New Portland resident Andreas Stavropoulos is no stranger to tiny design culture. Before the architect taught a course in small space design at the Vermont build-it school Yestermorrow, he lived in a custom-remodeled 1959 Airstream parked behind a Berkeley co-op. So, naturally, when Golden Gate National Parks conservancy needed a creative—and mobile—way to reach local communities and boost visitor counts in 2013, they turned to Stavropoulos.
His concept started with a simple bread truck—an interactive visitors’ center on wheels, ready to educate and entertain. That original sunny orange truck, dubbed "Roving Ranger," started cropping up at schools, senior centers, and playgrounds, bringing the park to those who might never have dreamed of visiting otherwise.
“It’s important that the Rangers are approachable. Our parks are national treasures, but these treasures aren’t exactly reaching everybody evenly,” says Stavropoulos, co-founder of BASE Landscape Architecture, a Bay Area firm that recently expanded to Portland. “We’re working to bridge that gap, and make it so that the visitors of these parks represent a real cross-section of the population that lives near them.”
And it’s working—in the first year, that original Roving Ranger reached over 9,000 people at 68 events. In fact, it was so popular that BASE was commissioned to make a sequel, the LA Ranger Troca, that ranged farther south with an aim to better acquaint Angelenos with the Santa Monica Mountains.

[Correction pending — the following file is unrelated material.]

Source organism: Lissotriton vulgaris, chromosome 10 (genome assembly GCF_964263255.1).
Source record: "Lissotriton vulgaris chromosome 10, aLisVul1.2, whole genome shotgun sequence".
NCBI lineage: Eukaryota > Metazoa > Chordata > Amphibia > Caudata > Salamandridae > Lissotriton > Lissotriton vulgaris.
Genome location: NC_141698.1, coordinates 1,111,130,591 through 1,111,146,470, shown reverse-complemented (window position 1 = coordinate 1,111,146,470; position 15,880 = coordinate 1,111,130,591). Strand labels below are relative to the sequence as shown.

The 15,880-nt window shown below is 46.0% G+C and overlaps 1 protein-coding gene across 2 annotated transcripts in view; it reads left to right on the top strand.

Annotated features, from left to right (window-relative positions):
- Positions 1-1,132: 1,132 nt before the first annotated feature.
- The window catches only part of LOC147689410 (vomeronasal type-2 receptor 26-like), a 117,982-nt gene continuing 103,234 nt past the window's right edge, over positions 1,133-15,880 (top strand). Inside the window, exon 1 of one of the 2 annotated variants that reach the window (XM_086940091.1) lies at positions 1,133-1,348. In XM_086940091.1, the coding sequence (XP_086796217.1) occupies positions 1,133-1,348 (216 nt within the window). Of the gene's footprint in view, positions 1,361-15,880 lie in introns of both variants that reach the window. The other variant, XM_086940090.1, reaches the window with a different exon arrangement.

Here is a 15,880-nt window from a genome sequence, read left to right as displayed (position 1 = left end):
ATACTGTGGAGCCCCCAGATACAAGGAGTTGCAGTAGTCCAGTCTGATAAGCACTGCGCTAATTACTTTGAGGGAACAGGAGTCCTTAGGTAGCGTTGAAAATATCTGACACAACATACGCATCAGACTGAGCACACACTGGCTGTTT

The newest truck in the series was made right here in Portland. The One Tam Ranger, commissioned by the Golden Gate National Parks Conservancy for the Mount Tamalpais area just north of San Francisco, will help residents learn about the Mount Tam watershed, along with best practices for water conservation and management.
Instead of aluminum countertops and bread ovens, the miniscule interiors of the One Tam Ranger and its predecessors are outfitted with reclaimed and repurposed artifacts designed to attract visitors. In one, people interact with a coat rack made with old drill bits and cypress cabinets crafted from a tree felled by the wind. Many features are interactive—chalkboards, bike service stations, Polaroid cameras.
“Sometimes we have projects where the client has a huge warehouse full of funky, interesting stuff salvaged from demolition projects, and that was actually the case for all of the Rangers,” Stavropoulos says. We basically went through with a shopping cart and picked up anything we thought might be interesting. We’ve used old road signs from the parks themselves."
Stavropoulos says he's been contacted about even more future Ranger projects. Can you expect to see any of his trucks hanging around here? That, he says, will all depend on who contracts his services next.
“I would welcome the opportunity to do a whole bunch more of these,” he says. “It would make me so happy to know that there’s dozens of these across the country helping parks, nonprofits, and other organizations get their word out.”